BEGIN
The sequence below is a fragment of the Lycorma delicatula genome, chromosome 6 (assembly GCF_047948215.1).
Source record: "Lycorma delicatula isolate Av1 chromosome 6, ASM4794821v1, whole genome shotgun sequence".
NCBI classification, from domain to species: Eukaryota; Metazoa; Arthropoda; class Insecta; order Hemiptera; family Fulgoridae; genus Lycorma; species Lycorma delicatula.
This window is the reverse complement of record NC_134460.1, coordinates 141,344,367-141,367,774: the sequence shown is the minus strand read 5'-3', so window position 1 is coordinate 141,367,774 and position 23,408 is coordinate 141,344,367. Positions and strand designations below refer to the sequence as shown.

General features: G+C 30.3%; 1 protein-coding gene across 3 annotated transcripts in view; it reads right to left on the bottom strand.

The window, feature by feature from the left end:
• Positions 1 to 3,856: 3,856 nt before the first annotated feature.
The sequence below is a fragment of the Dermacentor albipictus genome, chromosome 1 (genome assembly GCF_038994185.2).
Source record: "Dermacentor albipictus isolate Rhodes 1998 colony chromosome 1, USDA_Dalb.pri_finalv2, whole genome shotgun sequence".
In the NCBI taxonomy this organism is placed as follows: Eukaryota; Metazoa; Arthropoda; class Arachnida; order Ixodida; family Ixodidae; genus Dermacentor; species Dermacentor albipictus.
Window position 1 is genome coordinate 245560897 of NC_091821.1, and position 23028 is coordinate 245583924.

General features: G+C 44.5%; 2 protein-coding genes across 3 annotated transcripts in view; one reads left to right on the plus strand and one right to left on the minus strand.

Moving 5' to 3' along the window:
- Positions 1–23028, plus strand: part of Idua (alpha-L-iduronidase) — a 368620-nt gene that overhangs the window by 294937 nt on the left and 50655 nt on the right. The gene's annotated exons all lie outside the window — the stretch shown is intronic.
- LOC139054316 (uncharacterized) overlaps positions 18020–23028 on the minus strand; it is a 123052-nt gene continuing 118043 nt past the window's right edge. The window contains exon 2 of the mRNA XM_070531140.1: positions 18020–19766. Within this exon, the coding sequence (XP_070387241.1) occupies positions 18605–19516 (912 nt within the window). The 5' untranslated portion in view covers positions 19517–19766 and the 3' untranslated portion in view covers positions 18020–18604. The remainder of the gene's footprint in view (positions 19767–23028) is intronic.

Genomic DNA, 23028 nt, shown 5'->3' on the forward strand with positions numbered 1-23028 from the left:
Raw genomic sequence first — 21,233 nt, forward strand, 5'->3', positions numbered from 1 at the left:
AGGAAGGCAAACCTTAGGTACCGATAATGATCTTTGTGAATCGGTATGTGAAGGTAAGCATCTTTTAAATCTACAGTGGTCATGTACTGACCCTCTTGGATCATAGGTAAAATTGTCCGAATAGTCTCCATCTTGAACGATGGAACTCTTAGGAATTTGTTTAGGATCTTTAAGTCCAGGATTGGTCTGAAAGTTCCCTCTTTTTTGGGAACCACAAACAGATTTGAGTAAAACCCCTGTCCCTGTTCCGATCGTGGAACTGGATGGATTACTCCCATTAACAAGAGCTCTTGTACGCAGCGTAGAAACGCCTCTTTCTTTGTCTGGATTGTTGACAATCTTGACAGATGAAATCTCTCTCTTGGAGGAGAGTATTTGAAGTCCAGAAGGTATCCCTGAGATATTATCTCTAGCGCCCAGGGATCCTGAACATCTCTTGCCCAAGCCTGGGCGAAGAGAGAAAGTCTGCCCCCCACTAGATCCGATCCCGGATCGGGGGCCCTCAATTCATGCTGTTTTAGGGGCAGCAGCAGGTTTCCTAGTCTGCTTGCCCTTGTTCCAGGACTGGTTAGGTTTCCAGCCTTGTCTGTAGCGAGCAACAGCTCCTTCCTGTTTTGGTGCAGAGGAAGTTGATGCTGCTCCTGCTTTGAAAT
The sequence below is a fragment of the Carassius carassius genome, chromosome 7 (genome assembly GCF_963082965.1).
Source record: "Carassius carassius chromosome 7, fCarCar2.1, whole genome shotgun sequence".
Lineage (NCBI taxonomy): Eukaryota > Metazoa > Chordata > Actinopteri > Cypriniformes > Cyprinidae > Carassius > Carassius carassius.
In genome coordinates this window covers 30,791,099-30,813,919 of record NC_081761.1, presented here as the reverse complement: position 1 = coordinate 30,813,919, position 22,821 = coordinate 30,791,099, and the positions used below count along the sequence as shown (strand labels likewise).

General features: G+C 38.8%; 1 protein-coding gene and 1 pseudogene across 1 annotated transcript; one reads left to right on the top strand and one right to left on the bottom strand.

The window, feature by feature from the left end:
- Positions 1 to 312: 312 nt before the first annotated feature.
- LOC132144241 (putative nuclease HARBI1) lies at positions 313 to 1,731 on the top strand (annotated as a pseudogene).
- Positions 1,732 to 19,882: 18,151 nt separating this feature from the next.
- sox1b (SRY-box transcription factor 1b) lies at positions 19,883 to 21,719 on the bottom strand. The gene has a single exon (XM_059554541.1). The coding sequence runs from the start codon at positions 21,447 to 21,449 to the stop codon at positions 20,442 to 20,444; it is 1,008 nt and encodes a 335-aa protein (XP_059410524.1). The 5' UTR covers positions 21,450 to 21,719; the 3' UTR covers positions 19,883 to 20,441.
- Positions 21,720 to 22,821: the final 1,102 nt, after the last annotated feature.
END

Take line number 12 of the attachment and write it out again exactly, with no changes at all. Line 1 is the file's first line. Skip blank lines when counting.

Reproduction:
General features: G+C 44.5%; 2 protein-coding genes across 3 annotated transcripts in view; one reads left to right on the plus strand and one right to left on the minus strand.